So, our Movie of the Day series is back for Thanksgiving week with a handful of movies about the holiday (or it's at least part of a significant scene in the film), and this one is a counterculture classic from the late 60's that joins a bunch of genuine hippies in their communal Thanksgiving celebration. It stars Arlo Guthrie (son of Woody) as himself, a wannabe folk singer looking to escape the draft who hitches his way across the country and joins his pals for a New England Turkey Day. There's very little plot to speak of, we just kind of drift along with Arlo as he wanders from place to place, checking out various scenes of late 1960's dropout culture. But it's kind of cool just for that, since it was such a singular and relatively short-lived time in American history that you don't see a whole lot of in movies that were actually made at the time (most looks at hippiedom come from nostalgic re-creations, which often tend to glorify or exaggerate the period). But this one, along with a few others, like Easy Rider and Woodstock, are probably the most accurate and true to life examinations of the culture you're ever likely to see.
Original 1969 Trailer:
I can be a pretty big pushover for period romance costume dramas, so you can count me in for this one, which is another version of the classic Thomas Hardy novel (it was filmed before in 1967 with Julie Christie). It's also from Danish director Thomas Vinterberg, who made The Hunt, which was a really good movie with Mads Mikkelson just a couple of years ago, so I think this looks pretty good. It's coming out in May of next year.
As expected, The Hunger Games: Mockingjay- Part 1 opened big this weekend, pulling in $123 million since the Thursday midnight shows, but this actually is a fairly significant drop from Catching Fire, which opened to $150 million last year. It's also well below the "Part 1" installments of the Twilight and Harry Potter franchises as well. What does that mean? Hopefully that people have caught on to this incredibly lame, purely financially motivated tactic of splitting the last part of a trilogy into two unnecessary pieces. Mockingjay's reviews suffered for that too, which may have lessened the must-see factor for a series that until this point had shown some crossover appeal to non-book fans than those previous franchises did. But it doesn't really matter, because it's still a huge hit, still opened massively overseas (bigger than the last one even), and will still be at least the second highest grossing movie of the year, behind Guardians of the Galaxy.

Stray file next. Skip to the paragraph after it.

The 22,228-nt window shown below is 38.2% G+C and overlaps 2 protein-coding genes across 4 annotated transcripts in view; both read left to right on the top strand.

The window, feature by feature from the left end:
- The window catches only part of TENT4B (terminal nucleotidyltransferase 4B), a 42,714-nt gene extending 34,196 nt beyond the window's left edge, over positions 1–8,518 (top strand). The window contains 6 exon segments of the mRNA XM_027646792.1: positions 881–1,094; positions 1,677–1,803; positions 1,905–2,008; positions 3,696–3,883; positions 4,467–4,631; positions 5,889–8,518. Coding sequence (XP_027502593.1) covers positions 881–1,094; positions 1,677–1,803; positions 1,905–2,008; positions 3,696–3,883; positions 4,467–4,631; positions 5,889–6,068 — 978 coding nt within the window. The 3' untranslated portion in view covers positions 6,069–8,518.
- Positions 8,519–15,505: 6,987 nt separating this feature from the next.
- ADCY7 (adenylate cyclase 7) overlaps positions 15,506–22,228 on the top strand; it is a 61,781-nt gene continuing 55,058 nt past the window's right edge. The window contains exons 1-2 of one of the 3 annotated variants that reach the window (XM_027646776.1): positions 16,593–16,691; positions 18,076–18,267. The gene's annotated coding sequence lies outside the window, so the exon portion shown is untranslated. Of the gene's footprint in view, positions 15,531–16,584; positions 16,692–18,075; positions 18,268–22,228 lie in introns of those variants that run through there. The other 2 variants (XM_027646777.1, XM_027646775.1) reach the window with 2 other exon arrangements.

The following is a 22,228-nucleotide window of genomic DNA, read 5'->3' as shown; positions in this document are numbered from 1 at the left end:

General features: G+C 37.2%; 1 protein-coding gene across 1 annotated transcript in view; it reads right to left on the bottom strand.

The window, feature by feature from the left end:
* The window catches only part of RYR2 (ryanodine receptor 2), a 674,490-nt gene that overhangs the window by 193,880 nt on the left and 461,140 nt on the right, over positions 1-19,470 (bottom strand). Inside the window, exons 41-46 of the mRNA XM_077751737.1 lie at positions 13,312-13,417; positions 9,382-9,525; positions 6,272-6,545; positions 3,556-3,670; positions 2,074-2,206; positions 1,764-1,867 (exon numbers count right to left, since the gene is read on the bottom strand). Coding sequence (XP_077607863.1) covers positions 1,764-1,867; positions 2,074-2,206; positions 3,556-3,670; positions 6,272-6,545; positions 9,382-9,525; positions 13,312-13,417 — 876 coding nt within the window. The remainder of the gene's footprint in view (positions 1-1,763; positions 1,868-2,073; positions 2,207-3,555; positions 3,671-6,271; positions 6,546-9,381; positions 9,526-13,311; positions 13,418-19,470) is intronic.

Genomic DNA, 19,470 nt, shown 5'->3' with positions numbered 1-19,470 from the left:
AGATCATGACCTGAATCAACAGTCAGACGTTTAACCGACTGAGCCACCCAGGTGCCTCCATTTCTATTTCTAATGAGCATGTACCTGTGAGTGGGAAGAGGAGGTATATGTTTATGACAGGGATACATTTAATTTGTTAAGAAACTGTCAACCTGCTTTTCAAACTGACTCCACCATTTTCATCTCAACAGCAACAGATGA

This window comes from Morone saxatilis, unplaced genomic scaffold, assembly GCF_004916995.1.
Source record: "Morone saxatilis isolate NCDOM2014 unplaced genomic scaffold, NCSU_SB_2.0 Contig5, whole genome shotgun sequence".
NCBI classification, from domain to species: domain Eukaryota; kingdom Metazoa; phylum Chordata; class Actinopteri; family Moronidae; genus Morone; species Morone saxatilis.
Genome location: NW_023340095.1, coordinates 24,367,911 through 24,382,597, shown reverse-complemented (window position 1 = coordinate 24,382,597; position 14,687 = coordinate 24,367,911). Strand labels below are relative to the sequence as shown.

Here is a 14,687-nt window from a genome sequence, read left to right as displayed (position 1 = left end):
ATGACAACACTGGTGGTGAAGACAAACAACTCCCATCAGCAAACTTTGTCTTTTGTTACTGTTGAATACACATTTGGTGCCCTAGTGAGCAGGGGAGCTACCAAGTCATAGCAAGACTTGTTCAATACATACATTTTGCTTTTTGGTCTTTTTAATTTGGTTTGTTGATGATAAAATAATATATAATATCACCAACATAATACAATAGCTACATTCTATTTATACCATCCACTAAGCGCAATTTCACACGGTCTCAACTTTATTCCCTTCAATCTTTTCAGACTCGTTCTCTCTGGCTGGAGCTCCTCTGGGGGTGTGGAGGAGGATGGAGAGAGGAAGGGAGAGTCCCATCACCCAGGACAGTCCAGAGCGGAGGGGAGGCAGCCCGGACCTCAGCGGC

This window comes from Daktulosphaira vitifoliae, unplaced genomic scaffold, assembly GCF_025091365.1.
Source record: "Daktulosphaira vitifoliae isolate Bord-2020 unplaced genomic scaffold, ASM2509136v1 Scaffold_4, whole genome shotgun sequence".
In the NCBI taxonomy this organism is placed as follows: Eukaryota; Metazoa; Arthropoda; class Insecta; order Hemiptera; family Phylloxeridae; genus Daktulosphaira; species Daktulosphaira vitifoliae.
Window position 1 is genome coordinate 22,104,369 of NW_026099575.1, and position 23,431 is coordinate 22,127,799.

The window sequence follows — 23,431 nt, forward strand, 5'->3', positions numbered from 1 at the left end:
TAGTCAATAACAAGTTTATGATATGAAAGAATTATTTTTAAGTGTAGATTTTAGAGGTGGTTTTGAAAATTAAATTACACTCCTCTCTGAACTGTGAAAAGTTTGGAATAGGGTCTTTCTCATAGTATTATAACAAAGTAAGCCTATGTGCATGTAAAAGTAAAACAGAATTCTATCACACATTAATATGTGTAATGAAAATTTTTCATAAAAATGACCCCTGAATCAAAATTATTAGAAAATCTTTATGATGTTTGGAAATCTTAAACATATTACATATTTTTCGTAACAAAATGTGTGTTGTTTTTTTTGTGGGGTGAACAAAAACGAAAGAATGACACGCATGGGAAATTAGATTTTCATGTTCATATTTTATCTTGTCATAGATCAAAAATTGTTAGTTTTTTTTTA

In second place was Big Hero 6, which fell just 20% and is holding strong, adding $20 million for a $135 million total, well on its way to grossing $200 million, while Interstellar also held fairly well, for a new total of $120 million. Unfortunately, perception of Interstellar is being based on the performance of Christopher Nolan's other films, so it's being seen as a relatively soft success compared to Inception and The Dark Knight. Meanwhile, Dumb and Dumber To fell hard, dropping 62% for fourth place, but Thanksgiving weekend is likely to give every movie a boost this coming week, as one of the busier moviegoing holiday breaks of the year.
- The Hunger Games: Mockingjay- Part 1- $123 million
- Big Hero 6- $20 million
- Interstellar- $15 million
- Dumb and Dumber To- $13.8 million
- Gone Girl- $2.8 million
Things are heating up in limited release as well, with several Oscar season movies set to open or expand in the coming weeks. The Theory of Everything and Birdman seem to be doing fairly well as they platform out (Birdman is coming up on $15 million total), while Foxcatcher maintained its high PTA in its second weekend. A bigger success is The Weinstein Co.'s St. Vincent, which has done extremely well, amassing $36 million so far to become the second biggest indie hit of the year, behind Grand Budapest Hotel. Next weekend is the kid friendly Penguins of Madagascar and the limited bow of The Imitation Game on two screens, while everything else tries to boost its earnings over Thanksgiving weekend. See you next Sunday, where we find out how they did, and have a happy Turkey Day everyone!